By Tim Baffoe–

(CBS) In this cutthroat world of media in which everyone is trying to be “first” with a story no matter how flimsy, I’m getting out ahead of the pack and giving you the 2020 World Series preview between the White Sox and Cubs that you need and before anyone else.

With their well-established core, the Cubs seek to win their third championship in five years, something once unthinkable during the days of the Lovable Losers that seem decades ago. The White Sox may have won the race to win Chicago’s first World Series in generations when they took home the crown in 2005, but an entire generation of fans knows that championship as mere knickknacks in their parents’ basements. And nothing would be sweeter than thwarting the North Siders in for what on the South Side is forever an imaginary Civil War.

White Sox general manager Rick Hahn’s rebuild that began in 2017 in the style of the Cubs earlier that decade built a farm system that has exploded onto the big league scene, propelling the White Sox to their first postseason since 2008 after falling short of a 2019 wild-card berth by just two games. After more than a century of having the privilege of two Major League Baseball teams in this town without the luck of both being great at the same time, the stars — cosmic and prospective — of both clubs have finally aligned to create a destined Red Line Series.

Second-year Cubs manager David Ross is looking to legitimize his place in the non-player side of Cubdom after taking over for the retired Joe Maddon following the 2018 title. 2019 saw the Cubs unceremoniously swept in the divisional series by the Colorado Rockies, leaving Ross answering questions from a fan base now used to nothing less than perfection.

“Hey, these fans should expect nothing short of a championship,” Ross said. “I’m proud that I was part of the team that gave them their first taste of a title, and I wouldn’t have it any other way.”

The postseason is largely a crapshoot, though, and Ross’s handling of his lineups and staff this postseason have gotten the Cubs this far.

The no-brainer “decision” he’ll make in Game 1 is starting the Cubs’ biggest offseason free-agent signing and juiciest narrative tidbit in this series, Chris Sale. While Sox fans will surely be making cut-up jersey jokes, while Sale will look to parlay his MLB lead in strikeouts into carving up hitters for two victories on the mound over his old team. He’ll likely square off against White Sox right-hander Reynaldo Lopez, giving veteran Carlos Rodon a full rest following his victory in Game 6 of the ALCS against the New York Yankees.

Game 2 may be the craftiest on pitching matchups between Rodon and Kyle Hendricks, who may be making his final appearance(s) as the heir to Greg Maddux at Wrigley Field before heading into free agency. Games 3 and 4 will feature Old Schoolers and then New Schoolers respectively, as Jose Quintana — someone who most were positive would be traded in the rebuild — will go against Jon Lester, then fireballer Michael Kopech will take on Dylan Cease.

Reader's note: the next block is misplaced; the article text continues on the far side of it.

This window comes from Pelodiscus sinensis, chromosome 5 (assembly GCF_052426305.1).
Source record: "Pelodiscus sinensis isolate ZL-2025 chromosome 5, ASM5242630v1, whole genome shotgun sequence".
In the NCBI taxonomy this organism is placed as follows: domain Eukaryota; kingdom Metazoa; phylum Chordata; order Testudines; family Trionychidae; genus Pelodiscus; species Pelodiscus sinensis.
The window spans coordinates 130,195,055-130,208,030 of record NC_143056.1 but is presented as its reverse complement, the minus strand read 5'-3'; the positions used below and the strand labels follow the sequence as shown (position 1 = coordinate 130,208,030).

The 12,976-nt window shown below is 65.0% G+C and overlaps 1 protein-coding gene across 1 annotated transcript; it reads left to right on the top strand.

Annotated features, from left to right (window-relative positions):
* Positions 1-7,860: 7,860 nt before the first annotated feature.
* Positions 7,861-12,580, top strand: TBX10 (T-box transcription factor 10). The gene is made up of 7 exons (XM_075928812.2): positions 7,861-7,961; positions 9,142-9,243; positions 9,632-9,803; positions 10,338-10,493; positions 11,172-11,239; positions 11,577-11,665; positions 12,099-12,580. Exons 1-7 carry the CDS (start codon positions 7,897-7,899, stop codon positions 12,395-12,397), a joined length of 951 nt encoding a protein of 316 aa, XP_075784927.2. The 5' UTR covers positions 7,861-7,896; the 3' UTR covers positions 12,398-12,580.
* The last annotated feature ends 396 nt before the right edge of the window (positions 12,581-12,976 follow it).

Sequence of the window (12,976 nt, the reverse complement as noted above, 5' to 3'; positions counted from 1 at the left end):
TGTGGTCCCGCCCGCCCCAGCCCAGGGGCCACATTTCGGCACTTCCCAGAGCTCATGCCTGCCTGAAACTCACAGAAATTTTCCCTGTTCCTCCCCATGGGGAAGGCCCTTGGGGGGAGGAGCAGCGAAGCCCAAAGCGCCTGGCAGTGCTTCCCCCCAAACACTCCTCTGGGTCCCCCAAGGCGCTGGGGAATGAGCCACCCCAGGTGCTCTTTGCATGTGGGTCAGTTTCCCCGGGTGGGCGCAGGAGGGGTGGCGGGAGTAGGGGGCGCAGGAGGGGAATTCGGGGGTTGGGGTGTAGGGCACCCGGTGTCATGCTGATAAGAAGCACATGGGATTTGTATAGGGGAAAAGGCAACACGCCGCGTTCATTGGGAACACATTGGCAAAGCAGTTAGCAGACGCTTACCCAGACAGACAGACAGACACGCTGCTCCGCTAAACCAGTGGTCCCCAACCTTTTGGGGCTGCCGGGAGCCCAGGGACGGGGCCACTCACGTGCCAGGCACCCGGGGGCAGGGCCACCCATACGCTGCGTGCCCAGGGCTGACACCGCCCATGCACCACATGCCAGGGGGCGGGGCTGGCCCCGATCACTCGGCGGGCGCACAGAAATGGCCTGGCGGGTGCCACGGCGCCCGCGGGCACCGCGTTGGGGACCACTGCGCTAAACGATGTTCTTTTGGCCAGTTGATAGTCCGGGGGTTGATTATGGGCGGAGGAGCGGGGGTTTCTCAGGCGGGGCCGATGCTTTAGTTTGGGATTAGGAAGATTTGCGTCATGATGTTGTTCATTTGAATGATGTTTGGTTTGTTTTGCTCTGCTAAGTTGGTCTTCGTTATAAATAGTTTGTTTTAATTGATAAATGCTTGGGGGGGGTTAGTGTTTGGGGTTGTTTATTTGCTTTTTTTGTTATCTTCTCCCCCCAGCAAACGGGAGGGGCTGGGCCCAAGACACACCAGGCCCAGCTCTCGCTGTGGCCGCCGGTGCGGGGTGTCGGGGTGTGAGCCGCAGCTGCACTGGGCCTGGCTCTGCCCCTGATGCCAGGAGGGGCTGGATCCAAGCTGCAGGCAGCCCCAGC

Obviously, baseball’s biggest stage is old hat for Cubs hitters who years ago faced questions as to whether they could handle the pressure of sports’ most historic drought. That same skepticism now shifts to the South Side youngsters, who have grown together into a force with a lot of swagger. Credit White Sox manager Rick Renteria for his paternal workings in keeping these kids loose while demanding their best at all times, even when that meant sitting Micker Adolfo in September after the frustrated outfielder failed to hustle out an infield popup in Minnesota that was dropped.

(Sidenote: Credit also goes to the rest of Chicago media for avoiding the easy bait of forcing the Renteria-as-former-Cubs-manager narrative; although, maybe most of us just forgot about those B.C. — Before Championship — years.)

“We’re focused,” White Sox outfielder Luis Robert said. “Ricky has talked to us about focusing on the fun of this more than anything about pressure.”

Yoan Moncada and Zack Collins are both ready to go after both playing through minor injuries this postseason, Renteria said, and they will have to be if the White Sox expect to match the relentless Cubs lineup featuring usual suspects Kris Bryant, Anthony Rizzo and reigning MVP Addison Russell, not to mention the leader among second basemen in home runs in Ian Happ.

This series ultimately has the feel of whose bullpen locks the other team down best. The Cubs bullpen led the NL in ERA this regular season, but if games get to White Sox closer Zack Burdi, they’re basically fait accompli — except for his blown save in June when Willson Contreras hit a walk-off three-run homer off him. Wonder if that sticks in the back of Burdi’s brain.

Seven games only seems fitting for this series that Chicago has waited forever for. And it feels like it’s finally time for the White Sox, who I predict take Game 7 for bragging rights until a potential rematch in 2021.

Remember that you got this preview here first, people.

Tim Baffoe is a columnist for Follow Tim on Twitter @TimBaffoe. The views expressed on this page are those of the author, not CBS Local Chicago or our affiliated television and radio stations.